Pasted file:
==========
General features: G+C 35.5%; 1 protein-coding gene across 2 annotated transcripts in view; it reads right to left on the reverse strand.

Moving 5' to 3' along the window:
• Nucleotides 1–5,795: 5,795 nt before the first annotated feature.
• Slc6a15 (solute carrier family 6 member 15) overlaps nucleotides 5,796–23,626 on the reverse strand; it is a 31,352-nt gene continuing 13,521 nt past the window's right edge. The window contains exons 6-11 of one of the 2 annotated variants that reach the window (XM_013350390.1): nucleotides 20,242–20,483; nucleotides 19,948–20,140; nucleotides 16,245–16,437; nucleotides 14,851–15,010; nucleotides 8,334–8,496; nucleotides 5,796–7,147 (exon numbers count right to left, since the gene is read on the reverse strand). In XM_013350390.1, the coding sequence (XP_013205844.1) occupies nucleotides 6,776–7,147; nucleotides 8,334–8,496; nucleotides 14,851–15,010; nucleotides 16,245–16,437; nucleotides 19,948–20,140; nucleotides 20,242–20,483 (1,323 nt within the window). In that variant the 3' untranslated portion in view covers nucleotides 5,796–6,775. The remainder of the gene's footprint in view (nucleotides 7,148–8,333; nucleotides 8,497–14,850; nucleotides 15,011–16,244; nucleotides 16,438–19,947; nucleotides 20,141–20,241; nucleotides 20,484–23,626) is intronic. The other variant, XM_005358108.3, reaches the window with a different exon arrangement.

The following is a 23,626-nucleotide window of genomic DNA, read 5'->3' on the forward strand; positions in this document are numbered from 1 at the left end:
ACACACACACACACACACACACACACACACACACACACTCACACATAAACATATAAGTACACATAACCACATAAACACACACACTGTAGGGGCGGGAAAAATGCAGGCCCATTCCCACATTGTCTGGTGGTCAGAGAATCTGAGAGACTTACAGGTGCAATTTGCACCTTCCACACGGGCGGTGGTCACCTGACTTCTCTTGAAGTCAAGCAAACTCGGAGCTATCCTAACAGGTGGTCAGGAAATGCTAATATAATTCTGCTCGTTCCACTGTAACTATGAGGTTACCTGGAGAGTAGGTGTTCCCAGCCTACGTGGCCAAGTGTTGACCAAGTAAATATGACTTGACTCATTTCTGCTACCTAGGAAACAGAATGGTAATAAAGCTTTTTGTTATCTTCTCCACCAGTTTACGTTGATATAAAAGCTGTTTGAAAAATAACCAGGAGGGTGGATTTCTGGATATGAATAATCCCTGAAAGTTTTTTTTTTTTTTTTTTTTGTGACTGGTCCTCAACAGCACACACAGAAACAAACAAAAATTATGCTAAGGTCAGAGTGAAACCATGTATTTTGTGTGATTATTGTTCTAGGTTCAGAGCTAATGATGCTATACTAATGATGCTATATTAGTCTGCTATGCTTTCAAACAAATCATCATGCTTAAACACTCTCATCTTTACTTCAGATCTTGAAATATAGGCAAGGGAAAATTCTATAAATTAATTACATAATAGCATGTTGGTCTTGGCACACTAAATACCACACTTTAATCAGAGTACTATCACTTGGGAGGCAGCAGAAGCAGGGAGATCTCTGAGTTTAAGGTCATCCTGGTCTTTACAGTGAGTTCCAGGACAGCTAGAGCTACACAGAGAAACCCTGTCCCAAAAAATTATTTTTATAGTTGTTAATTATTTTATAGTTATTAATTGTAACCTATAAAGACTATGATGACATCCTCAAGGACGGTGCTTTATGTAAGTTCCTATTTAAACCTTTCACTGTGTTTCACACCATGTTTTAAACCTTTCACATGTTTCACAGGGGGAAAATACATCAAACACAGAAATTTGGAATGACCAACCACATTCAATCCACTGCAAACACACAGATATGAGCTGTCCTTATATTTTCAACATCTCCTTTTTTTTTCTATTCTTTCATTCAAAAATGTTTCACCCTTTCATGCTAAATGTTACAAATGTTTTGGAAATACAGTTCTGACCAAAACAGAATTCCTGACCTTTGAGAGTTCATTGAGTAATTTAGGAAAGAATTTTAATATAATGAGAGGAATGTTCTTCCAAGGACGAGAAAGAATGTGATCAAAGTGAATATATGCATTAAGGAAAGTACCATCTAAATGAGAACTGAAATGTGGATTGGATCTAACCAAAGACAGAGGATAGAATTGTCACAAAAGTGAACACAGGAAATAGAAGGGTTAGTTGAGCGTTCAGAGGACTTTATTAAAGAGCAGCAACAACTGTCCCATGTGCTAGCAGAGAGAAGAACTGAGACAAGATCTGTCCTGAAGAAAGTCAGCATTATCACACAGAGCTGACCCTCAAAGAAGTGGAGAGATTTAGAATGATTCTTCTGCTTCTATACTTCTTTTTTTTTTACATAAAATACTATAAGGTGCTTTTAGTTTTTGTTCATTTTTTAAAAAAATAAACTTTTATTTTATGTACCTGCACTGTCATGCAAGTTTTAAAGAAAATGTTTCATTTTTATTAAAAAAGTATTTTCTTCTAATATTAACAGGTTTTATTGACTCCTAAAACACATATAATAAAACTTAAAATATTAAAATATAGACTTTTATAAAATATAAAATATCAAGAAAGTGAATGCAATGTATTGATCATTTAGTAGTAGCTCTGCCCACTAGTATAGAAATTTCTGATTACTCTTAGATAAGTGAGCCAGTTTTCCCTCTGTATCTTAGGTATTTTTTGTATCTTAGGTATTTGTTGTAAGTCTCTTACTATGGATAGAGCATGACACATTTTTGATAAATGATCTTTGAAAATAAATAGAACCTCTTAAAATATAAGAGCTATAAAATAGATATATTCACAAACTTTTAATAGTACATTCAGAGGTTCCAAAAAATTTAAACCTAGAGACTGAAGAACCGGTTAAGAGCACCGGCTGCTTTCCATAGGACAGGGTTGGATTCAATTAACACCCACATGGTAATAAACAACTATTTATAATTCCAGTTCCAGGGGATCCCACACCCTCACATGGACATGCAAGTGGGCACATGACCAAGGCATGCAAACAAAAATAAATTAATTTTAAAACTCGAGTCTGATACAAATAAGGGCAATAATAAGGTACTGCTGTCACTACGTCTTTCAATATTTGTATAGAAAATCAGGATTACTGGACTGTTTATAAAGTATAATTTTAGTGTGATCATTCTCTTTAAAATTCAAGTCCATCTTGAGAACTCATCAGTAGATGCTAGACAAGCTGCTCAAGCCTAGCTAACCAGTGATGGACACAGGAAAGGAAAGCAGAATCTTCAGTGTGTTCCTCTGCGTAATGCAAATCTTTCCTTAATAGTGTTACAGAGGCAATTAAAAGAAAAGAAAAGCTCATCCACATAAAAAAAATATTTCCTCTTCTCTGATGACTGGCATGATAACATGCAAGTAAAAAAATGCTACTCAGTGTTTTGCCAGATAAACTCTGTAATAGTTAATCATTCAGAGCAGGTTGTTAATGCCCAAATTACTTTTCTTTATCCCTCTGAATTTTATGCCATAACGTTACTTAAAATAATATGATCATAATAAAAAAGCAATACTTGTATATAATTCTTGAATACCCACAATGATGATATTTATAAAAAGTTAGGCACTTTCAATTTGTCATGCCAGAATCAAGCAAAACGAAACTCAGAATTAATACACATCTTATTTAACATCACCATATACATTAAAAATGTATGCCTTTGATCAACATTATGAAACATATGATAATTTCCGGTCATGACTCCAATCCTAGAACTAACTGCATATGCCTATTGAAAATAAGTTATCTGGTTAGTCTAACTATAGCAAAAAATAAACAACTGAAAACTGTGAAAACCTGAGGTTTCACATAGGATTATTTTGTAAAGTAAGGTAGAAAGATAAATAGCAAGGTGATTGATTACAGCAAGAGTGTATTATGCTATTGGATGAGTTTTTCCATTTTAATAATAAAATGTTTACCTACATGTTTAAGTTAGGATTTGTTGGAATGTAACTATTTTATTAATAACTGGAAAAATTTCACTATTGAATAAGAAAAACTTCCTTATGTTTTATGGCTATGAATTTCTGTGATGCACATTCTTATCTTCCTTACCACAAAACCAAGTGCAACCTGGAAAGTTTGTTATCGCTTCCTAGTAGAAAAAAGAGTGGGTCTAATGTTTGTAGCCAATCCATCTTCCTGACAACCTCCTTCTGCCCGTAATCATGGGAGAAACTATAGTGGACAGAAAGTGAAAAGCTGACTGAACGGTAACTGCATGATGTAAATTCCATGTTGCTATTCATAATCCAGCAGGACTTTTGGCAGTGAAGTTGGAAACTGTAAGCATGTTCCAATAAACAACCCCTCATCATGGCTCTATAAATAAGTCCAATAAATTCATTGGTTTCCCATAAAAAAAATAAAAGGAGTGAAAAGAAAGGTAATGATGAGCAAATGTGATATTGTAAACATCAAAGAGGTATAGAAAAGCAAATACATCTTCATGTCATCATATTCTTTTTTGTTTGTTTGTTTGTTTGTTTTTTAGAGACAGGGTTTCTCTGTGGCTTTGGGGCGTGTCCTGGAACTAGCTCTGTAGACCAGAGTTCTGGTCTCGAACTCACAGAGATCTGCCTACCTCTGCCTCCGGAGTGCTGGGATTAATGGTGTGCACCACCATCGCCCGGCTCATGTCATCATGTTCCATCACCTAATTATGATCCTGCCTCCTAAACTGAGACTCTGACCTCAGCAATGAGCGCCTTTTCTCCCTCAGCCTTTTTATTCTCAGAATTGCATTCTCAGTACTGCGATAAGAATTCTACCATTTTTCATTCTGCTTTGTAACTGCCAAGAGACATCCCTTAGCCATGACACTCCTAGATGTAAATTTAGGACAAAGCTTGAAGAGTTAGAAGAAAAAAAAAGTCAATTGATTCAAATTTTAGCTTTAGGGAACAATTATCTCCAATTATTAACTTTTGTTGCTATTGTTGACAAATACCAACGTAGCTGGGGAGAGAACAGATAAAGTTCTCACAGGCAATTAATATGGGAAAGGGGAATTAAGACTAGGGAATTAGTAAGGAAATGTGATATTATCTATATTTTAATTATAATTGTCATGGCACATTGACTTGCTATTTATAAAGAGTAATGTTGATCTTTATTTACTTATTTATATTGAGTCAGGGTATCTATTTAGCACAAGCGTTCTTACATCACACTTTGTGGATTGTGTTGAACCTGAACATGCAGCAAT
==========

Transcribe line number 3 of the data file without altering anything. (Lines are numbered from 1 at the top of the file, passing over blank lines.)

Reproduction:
• Nucleotides 1–5,795: 5,795 nt before the first annotated feature.